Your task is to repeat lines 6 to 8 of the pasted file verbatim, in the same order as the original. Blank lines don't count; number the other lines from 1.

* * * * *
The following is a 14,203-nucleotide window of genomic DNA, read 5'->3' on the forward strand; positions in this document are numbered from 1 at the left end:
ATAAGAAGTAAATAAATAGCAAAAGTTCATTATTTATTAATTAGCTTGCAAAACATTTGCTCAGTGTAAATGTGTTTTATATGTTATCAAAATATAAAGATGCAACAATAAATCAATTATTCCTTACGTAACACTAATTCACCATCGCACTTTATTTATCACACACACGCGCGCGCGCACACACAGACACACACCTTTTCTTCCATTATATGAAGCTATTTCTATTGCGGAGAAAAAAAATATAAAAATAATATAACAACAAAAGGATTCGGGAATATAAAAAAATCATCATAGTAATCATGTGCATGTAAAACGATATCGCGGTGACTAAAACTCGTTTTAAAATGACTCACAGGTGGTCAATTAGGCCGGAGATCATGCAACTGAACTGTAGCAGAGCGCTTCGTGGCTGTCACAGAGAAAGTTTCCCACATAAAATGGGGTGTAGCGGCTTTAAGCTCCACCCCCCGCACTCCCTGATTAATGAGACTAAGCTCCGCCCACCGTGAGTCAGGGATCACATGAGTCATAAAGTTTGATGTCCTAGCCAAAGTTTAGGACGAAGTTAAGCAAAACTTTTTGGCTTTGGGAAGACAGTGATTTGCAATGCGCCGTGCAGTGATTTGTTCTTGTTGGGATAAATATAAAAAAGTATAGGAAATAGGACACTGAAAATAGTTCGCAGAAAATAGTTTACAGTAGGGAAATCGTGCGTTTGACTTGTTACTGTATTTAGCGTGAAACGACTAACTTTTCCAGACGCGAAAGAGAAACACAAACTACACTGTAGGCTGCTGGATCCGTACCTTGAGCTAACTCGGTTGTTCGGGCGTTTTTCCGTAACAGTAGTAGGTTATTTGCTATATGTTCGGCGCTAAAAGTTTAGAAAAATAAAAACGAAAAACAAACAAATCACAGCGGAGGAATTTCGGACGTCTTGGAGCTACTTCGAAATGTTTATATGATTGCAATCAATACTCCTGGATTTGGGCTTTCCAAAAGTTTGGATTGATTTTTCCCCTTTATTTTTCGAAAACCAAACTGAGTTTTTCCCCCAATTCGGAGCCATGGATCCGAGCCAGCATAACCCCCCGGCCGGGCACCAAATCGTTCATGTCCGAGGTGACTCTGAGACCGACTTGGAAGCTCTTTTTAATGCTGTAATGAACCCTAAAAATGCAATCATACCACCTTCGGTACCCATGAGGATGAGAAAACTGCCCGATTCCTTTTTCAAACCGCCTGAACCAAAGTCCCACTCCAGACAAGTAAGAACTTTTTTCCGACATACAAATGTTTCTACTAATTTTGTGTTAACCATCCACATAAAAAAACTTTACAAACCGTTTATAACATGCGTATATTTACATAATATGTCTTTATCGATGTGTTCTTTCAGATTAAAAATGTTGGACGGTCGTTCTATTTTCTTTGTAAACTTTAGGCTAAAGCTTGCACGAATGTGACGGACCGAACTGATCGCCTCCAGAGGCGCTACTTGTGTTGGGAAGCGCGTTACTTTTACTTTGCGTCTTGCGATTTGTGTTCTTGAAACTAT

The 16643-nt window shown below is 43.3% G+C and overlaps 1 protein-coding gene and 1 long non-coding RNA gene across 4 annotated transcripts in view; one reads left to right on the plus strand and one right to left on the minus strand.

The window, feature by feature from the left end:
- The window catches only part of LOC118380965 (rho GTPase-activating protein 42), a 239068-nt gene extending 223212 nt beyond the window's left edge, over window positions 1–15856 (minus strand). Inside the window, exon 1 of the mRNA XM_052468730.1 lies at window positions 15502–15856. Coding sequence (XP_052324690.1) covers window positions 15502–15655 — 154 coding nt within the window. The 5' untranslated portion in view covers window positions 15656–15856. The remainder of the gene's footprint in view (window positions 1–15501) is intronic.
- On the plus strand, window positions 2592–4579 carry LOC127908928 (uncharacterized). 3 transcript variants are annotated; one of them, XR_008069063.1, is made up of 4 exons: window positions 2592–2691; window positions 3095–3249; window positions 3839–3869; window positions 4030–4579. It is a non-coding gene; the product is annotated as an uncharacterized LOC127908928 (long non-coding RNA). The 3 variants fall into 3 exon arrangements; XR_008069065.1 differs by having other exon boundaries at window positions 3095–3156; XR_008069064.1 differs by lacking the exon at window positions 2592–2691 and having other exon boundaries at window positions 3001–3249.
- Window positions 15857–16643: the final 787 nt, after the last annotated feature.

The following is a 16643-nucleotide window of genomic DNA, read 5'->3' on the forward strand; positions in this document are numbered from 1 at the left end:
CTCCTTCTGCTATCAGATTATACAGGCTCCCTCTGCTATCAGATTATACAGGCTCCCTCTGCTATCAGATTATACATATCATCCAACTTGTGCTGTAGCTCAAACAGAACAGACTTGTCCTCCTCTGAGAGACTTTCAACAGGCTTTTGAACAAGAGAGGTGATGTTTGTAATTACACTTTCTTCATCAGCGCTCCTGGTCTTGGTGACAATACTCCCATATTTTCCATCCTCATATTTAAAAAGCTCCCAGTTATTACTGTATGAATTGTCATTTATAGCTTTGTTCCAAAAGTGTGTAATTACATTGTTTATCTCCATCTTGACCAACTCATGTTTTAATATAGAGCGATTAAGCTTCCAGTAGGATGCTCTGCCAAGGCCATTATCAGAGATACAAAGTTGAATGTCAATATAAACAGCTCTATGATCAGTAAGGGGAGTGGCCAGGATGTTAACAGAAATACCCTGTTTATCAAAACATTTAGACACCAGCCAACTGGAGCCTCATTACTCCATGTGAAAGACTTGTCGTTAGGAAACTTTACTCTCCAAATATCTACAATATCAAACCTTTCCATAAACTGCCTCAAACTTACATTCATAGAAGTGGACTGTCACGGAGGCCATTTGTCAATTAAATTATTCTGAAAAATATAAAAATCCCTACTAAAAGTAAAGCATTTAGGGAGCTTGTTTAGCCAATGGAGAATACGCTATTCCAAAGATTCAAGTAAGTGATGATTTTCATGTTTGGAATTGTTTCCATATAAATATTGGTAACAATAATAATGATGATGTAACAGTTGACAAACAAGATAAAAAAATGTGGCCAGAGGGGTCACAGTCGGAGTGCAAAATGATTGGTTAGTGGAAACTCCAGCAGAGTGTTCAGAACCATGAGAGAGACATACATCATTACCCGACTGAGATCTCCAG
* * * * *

- On the plus strand, window positions 2592–4579 carry LOC127908928 (uncharacterized). 3 transcript variants are annotated; one of them, XR_008069063.1, is made up of 4 exons: window positions 2592–2691; window positions 3095–3249; window positions 3839–3869; window positions 4030–4579. It is a non-coding gene; the product is annotated as an uncharacterized LOC127908928 (long non-coding RNA). The 3 variants fall into 3 exon arrangements; XR_008069065.1 differs by having other exon boundaries at window positions 3095–3156; XR_008069064.1 differs by lacking the exon at window positions 2592–2691 and having other exon boundaries at window positions 3001–3249.
- Window positions 15857–16643: the final 787 nt, after the last annotated feature.

The following is a 16643-nucleotide window of genomic DNA, read 5'->3' on the forward strand; positions in this document are numbered from 1 at the left end: